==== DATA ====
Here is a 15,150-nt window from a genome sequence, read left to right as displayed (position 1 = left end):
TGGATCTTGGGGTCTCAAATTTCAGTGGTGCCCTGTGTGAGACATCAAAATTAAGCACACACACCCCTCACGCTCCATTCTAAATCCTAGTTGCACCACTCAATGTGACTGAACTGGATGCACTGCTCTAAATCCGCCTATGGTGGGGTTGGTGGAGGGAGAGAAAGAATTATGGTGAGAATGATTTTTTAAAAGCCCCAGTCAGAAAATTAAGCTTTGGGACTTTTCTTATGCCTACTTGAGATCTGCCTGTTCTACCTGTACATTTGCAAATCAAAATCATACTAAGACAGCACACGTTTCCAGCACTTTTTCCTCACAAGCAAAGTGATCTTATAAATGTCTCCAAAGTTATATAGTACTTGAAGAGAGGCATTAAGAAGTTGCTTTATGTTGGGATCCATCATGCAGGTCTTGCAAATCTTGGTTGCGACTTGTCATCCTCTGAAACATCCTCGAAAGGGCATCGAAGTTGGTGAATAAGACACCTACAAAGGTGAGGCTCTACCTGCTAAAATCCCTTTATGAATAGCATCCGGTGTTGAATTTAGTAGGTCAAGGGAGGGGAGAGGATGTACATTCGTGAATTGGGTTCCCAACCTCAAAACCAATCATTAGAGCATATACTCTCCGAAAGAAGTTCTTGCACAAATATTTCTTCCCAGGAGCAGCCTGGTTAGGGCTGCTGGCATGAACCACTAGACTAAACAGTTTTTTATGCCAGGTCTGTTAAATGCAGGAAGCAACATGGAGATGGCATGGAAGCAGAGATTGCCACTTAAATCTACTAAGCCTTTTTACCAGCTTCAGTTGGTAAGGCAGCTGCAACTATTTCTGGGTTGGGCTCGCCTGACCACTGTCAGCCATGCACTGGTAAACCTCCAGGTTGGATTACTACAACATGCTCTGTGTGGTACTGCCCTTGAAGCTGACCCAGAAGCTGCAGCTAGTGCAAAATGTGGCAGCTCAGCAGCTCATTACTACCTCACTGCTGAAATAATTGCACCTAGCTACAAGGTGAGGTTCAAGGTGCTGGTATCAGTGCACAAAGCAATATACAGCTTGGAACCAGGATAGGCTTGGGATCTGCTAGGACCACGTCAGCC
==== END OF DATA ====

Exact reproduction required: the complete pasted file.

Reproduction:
Here is a 15,150-nt window from a genome sequence, read left to right as displayed (position 1 = left end):
TGGATCTTGGGGTCTCAAATTTCAGTGGTGCCCTGTGTGAGACATCAAAATTAAGCACACACACCCCTCACGCTCCATTCTAAATCCTAGTTGCACCACTCAATGTGACTGAACTGGATGCACTGCTCTAAATCCGCCTATGGTGGGGTTGGTGGAGGGAGAGAAAGAATTATGGTGAGAATGATTTTTTAAAAGCCCCAGTCAGAAAATTAAGCTTTGGGACTTTTCTTATGCCTACTTGAGATCTGCCTGTTCTACCTGTACATTTGCAAATCAAAATCATACTAAGACAGCACACGTTTCCAGCACTTTTTCCTCACAAGCAAAGTGATCTTATAAATGTCTCCAAAGTTATATAGTACTTGAAGAGAGGCATTAAGAAGTTGCTTTATGTTGGGATCCATCATGCAGGTCTTGCAAATCTTGGTTGCGACTTGTCATCCTCTGAAACATCCTCGAAAGGGCATCGAAGTTGGTGAATAAGACACCTACAAAGGTGAGGCTCTACCTGCTAAAATCCCTTTATGAATAGCATCCGGTGTTGAATTTAGTAGGTCAAGGGAGGGGAGAGGATGTACATTCGTGAATTGGGTTCCCAACCTCAAAACCAATCATTAGAGCATATACTCTCCGAAAGAAGTTCTTGCACAAATATTTCTTCCCAGGAGCAGCCTGGTTAGGGCTGCTGGCATGAACCACTAGACTAAACAGTTTTTTATGCCAGGTCTGTTAAATGCAGGAAGCAACATGGAGATGGCATGGAAGCAGAGATTGCCACTTAAATCTACTAAGCCTTTTTACCAGCTTCAGTTGGTAAGGCAGCTGCAACTATTTCTGGGTTGGGCTCGCCTGACCACTGTCAGCCATGCACTGGTAAACCTCCAGGTTGGATTACTACAACATGCTCTGTGTGGTACTGCCCTTGAAGCTGACCCAGAAGCTGCAGCTAGTGCAAAATGTGGCAGCTCAGCAGCTCATTACTACCTCACTGCTGAAATAATTGCACCTAGCTACAAGGTGAGGTTCAAGGTGCTGGTATCAGTGCACAAAGCAATATACAGCTTGGAACCAGGATAGGCTTGGGATCTGCTAGGACCACGTCAGCC